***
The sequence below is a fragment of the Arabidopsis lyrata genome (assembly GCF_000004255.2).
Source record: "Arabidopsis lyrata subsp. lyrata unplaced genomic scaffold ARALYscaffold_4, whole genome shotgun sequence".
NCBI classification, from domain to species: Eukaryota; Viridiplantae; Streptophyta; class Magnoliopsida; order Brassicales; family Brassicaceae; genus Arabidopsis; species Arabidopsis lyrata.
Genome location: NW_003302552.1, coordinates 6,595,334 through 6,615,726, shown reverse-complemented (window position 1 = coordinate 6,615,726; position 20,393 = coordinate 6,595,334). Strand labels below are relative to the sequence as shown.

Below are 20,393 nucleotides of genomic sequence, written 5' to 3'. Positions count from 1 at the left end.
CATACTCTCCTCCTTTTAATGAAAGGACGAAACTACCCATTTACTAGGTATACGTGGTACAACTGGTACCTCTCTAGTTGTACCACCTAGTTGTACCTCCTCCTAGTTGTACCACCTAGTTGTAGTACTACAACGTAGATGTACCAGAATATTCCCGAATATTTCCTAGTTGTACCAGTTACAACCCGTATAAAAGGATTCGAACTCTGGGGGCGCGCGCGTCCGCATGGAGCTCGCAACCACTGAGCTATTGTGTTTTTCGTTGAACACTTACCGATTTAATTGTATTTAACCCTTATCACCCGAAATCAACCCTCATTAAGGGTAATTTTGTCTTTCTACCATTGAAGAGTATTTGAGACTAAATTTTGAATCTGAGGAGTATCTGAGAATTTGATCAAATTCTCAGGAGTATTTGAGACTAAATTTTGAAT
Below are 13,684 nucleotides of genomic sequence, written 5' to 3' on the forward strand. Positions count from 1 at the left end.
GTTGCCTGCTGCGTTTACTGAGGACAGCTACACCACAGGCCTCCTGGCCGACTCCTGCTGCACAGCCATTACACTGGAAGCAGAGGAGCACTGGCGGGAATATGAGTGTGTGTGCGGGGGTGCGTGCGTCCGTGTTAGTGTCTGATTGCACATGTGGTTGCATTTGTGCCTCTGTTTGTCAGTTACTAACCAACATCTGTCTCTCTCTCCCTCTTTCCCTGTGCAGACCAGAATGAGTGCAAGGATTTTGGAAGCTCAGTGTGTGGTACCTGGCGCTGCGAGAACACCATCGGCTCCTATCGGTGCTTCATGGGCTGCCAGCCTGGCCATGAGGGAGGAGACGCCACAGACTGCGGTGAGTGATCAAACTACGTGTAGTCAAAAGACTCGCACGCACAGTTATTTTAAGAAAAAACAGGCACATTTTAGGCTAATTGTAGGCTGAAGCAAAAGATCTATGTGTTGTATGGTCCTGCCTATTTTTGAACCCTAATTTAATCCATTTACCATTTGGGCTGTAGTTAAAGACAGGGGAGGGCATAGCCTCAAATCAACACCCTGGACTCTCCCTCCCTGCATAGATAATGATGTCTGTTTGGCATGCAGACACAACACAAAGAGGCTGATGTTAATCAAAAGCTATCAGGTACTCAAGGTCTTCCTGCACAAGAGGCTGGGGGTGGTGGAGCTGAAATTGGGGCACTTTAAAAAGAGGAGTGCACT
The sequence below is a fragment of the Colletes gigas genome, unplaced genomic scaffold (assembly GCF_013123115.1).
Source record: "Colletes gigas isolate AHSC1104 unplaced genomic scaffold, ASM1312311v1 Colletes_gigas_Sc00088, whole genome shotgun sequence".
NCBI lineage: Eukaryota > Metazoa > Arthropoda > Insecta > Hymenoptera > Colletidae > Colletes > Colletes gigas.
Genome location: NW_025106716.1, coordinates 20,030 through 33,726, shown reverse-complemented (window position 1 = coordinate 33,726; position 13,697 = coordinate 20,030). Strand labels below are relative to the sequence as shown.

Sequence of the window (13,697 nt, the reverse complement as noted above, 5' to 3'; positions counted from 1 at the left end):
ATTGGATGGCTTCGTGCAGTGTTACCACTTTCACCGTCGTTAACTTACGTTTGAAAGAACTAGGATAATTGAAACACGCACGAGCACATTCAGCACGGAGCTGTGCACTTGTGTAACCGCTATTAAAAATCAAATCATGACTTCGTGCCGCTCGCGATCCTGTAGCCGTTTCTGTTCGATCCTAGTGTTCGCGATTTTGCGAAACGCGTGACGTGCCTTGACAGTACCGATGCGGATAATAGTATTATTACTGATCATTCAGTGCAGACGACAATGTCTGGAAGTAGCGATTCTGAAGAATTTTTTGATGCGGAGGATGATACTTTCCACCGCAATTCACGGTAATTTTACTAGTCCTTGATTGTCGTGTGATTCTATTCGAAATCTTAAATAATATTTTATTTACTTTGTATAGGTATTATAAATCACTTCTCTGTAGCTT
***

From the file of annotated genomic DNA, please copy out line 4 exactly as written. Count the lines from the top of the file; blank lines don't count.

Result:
Genome location: NW_003302552.1, coordinates 6,595,334 through 6,615,726, shown reverse-complemented (window position 1 = coordinate 6,615,726; position 20,393 = coordinate 6,595,334). Strand labels below are relative to the sequence as shown.